Useful organic acids are typically those of a sulfonic acid or a carboxylic acid. Anionic counter-ions of the organic acid salts are typically sulfonates or carboxylates. Representative of such organic molecules include aromatic sulfonates and carboxylates such as p-toluene sulfonate, naphthalene sulfonate, chlorobenzoic acid, salicylic acid, phthalic acid and the like, wherein such counter-ions are water-soluble. Most preferred are salicylate, phthalate, p-toluene sulfonate, hydroxynaphthalene carboxylates, e.g. 5-hydroxy-1-napthoic acid, 6-hydroxy-1-napthoic acid, 7-hydroxy-1-napthoic acid, 1-hydroxy-2-naphthoic acid, preferably 3-hydroxy-2-naphthoic acid, 5-hydroxy-2-naphthoic acid, 7-hydroxy-2-napthoic acid, and 1,3-dihydroxy-2-naphthoic acid and 3,4-dichlorobenzoate. The organic acid or salt thereof will optionally be present in the treatment fluid at from about 0.1 wt % to about 10 wt %, more typically from about 0.1 wt % to about 7 wt %, and even more typically from about 0.1 wt % to about 6 wt % based on the total weight of the treatment fluid.

Useful inorganic acids and salts include water-soluble potassium, sodium, and ammonium salts, such as potassium chloride and ammonium chloride. Additionally, calcium chloride, calcium bromide and zinc halide salts may also be used. The inorganic salt is optionally present in the treatment fluid at a weight concentration of from about 0.1 wt % to about 30 wt %, more typically from about 0.1 wt % to about 10 wt %, and even more typically from about 0.1 wt % to about 8 wt %. Organic salts, e.g. trimethylammonium hydrochloride and tetramethylammonium chloride, may also be used in addition to, or as a replacement for, the inorganic salts.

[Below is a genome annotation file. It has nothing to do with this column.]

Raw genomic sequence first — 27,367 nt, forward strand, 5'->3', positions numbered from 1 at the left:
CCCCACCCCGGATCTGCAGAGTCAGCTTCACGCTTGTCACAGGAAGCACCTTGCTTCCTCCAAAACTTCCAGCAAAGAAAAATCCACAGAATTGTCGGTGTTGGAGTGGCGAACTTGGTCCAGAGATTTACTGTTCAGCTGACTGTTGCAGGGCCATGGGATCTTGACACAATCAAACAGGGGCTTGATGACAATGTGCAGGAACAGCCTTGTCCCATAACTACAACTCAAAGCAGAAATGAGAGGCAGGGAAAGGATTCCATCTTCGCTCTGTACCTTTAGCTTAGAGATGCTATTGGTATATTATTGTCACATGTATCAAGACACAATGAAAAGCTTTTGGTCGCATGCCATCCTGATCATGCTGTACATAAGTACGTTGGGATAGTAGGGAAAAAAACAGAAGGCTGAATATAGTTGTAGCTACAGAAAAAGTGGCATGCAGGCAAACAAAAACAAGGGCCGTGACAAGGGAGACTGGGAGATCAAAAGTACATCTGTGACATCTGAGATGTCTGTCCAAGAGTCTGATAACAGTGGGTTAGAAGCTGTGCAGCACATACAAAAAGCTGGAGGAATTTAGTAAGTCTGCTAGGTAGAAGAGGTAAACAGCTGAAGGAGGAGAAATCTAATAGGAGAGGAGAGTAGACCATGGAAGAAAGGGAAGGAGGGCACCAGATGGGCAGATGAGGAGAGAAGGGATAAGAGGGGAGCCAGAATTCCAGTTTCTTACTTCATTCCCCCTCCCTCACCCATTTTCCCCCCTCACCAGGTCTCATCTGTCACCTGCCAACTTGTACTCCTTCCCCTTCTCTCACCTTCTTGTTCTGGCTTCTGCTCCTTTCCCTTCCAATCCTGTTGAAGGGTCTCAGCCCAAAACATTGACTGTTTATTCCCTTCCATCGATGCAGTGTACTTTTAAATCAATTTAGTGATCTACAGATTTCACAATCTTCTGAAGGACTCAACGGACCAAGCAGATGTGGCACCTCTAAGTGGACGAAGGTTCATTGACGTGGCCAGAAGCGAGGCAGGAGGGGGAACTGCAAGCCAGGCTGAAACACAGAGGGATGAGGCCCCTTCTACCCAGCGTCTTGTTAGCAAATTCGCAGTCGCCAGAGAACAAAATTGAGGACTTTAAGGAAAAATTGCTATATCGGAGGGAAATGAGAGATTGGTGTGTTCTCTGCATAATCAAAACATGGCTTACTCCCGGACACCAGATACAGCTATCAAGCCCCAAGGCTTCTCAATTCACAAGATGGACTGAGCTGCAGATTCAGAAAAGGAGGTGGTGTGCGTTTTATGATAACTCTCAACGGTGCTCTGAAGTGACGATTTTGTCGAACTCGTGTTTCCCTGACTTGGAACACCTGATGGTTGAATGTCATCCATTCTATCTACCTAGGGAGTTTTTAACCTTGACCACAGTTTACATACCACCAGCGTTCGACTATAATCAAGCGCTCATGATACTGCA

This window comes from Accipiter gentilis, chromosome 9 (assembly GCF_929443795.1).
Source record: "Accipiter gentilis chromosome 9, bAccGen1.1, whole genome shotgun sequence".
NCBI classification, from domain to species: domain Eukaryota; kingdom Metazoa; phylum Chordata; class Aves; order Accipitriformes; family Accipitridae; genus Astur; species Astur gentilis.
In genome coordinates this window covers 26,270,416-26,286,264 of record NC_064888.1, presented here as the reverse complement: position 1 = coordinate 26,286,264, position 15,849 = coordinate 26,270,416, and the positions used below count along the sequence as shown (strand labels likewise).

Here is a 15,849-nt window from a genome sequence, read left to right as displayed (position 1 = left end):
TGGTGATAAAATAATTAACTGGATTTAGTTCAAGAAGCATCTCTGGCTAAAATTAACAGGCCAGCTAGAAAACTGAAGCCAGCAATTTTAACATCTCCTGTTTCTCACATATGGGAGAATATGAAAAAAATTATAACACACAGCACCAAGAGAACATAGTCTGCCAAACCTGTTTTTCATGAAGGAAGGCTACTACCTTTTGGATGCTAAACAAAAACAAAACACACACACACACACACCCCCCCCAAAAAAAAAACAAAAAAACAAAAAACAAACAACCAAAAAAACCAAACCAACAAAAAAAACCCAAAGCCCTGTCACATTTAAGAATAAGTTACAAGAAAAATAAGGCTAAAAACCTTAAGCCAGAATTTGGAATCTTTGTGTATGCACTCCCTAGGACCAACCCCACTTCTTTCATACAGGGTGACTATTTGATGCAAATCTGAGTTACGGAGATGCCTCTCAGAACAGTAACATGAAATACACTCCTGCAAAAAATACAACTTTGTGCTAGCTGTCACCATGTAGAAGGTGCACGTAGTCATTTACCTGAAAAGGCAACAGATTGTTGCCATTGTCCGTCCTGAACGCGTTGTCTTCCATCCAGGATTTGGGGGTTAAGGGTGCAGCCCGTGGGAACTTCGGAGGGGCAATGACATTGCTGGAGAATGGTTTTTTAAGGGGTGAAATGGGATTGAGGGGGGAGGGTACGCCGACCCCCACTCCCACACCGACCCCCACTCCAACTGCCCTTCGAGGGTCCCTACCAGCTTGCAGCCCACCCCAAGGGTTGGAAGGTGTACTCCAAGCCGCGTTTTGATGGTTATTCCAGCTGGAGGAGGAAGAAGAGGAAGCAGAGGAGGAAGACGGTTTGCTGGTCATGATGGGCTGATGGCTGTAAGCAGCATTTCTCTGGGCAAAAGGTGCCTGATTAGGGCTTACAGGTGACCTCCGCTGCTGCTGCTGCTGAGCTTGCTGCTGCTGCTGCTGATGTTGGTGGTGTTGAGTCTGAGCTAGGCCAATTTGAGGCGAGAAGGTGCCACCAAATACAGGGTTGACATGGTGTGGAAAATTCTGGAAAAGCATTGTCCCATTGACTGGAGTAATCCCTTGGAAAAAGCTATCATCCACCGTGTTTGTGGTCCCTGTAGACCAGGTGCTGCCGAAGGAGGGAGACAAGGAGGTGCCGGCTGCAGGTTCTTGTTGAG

One component of the treatment fluid is water. In one embodiment, water will be a major amount by weight of the fluid. In other embodiments, however, water will not be the major component by weight of the fluid. The water can be from any source so long as the source contains no contaminants that are chemically or physically incompatible with the other components of the fluid (e.g., by causing undesirable precipitation). The water need not be potable and may be brackish and contain salts of such metals as sodium, potassium, calcium, zinc, magnesium, etc or other materials typical of sources of water found in or near oil fields.

Optionally, natural or synthetic polymers may be added to the treatment fluid to further regulate viscosity. Useful polymers include, but are not limited to, guar and guar derivatives, xanthan, polyacrylamide (PAM), starch and starch derivatives, cellulosic derivatives, and polyacrylates.